During the course of a game the assistant line judge raised a waving flag to indicate a purposeful hand ball on white. The foul along with the assistants waving flag was not seen by the referee.

White clearly gained an advantage on the field of play over black and the progressive play resulted in a white goal. Which in my opinion should have been brought back but the assistant lowered his flag before the goal without black gaining possession or an advantage. My question is if an assistant notices a foul but it is unseen by the referee is there a certain amount of time this foul should be called or was the assistant justified in lowering his flag due the referee’s unawareness even though black never gained possession or an advantage?

It is my opinion that the assistant should have not lowered his flag unless black gained possession thus resulting in a black advantage.

The play should have then been brought back resulting in a no goal.

Would this be the correct play procedure or etiquette?

USSF answer (October 11, 2011):
Our instructions to referees (and players and coaches and spectators who care to read them) on the matter are collected in the USSF publication “Guide to Procedures for Referees, Assistant Referees and Fourth Officials.” The citation below pertains to your scenario:

Lead Assistant Referee
* Determines that the infringement was not or could not be seen by the referee and that, per the pregame conference, the referee would likely have stopped play for the infringement if it had been seen
* Signals with the flag raised vertically in the hand appropriate for the restart direction and, after making eye contact with the referee, gives the flag a slight wave
* If the referee stops play, signals with the flag held 45 degrees upward in the direction of the restart if the foul was committed by any player outside of the penalty area or by an attacker inside the penalty area
* If misconduct is observed associated with the foul, makes eye contact with the referee and advises either a yellow card by placing the free hand over the badge on the left jersey pocket or a red card by placing the free hand on a back pocket on the shorts
* Indicates the location of the restart if necessary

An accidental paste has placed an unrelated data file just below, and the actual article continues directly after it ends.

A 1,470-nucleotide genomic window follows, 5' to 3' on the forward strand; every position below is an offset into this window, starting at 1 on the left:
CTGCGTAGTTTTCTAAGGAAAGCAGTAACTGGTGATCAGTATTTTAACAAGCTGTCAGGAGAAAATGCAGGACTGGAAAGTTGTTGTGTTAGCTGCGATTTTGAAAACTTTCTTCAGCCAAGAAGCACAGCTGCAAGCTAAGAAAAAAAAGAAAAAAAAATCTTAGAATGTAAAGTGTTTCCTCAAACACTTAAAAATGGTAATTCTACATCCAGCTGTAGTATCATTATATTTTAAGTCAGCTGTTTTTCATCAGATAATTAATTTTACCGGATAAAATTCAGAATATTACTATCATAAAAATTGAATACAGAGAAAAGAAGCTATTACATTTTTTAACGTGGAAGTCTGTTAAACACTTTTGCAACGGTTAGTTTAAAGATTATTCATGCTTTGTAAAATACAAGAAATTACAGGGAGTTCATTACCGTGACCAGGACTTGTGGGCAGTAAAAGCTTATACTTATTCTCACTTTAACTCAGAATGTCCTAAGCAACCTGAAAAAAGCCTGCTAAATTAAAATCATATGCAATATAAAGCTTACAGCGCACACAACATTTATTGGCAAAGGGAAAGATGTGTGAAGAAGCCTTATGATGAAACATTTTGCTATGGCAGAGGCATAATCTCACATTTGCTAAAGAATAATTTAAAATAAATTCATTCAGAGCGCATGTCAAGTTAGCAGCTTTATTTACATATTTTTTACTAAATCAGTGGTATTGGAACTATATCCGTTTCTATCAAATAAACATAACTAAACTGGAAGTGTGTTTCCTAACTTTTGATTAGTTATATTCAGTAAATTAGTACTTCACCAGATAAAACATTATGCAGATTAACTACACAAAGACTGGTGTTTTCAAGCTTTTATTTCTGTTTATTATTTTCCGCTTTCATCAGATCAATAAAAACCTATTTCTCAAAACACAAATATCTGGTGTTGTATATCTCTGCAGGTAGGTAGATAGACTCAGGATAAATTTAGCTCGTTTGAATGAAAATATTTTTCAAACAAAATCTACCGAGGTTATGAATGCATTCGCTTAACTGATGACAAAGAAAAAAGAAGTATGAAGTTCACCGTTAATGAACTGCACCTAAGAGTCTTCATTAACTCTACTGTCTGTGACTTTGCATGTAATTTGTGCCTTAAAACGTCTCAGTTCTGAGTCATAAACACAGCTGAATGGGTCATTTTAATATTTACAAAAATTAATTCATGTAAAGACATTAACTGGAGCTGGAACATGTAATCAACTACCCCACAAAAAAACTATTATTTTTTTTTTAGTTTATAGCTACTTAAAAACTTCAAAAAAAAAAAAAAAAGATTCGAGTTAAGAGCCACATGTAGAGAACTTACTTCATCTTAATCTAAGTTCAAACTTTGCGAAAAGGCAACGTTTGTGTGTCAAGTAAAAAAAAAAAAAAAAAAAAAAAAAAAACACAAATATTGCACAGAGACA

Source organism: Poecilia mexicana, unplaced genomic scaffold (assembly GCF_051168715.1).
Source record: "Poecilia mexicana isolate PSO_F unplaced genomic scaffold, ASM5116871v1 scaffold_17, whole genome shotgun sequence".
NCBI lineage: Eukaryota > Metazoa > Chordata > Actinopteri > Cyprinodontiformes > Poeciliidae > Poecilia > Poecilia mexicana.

* If the referee does not see the signal, continues to hold the flag straight upward in accordance with the pregame conference
* Per pregame conference, assists in enforcing the required minimum distance if closer to the restart location
* Takes position to assist with offside on the free kick and monitors other player actions in accordance with the pre-game conference
Trail Assistant Referee
* Mirrors the lead assistant referee’s flag signal if this is not seen by the referee and, upon making eye contact with the referee, directs the referee’s attention to the lead assistant referee

In this case, the game does not seem to have stopped until the ball entered the goal. The assistant referee should have kept his flag raised throughout this sequence of play and then, when the ball entered the goal, dropped the flag and stood at attention to gain the referee’s attention. After a discussion between the two, the referee should have disallowed the goal and brought the ball back to the spot of the foul and awarded the direct free kick to black for the deliberate handling by the white player. The referee should make eye contact with each of his ARs frequently. This referee appears not to have done so.

The issue of maintaining flag signals for events not seen by the referee is also a topic strongly recommended for inclusion on the pregame discussion among the members of the officiating team. The protocol for maintaining a flag for an offside violation is fairly clearly delineated, as is the protocol if the event not seen by the referee involves violent misconduct, but the decision about holding on to a signal for a foul is largely a matter of preference by the referee and this needs to be clearly set forth by the referee ahead of time.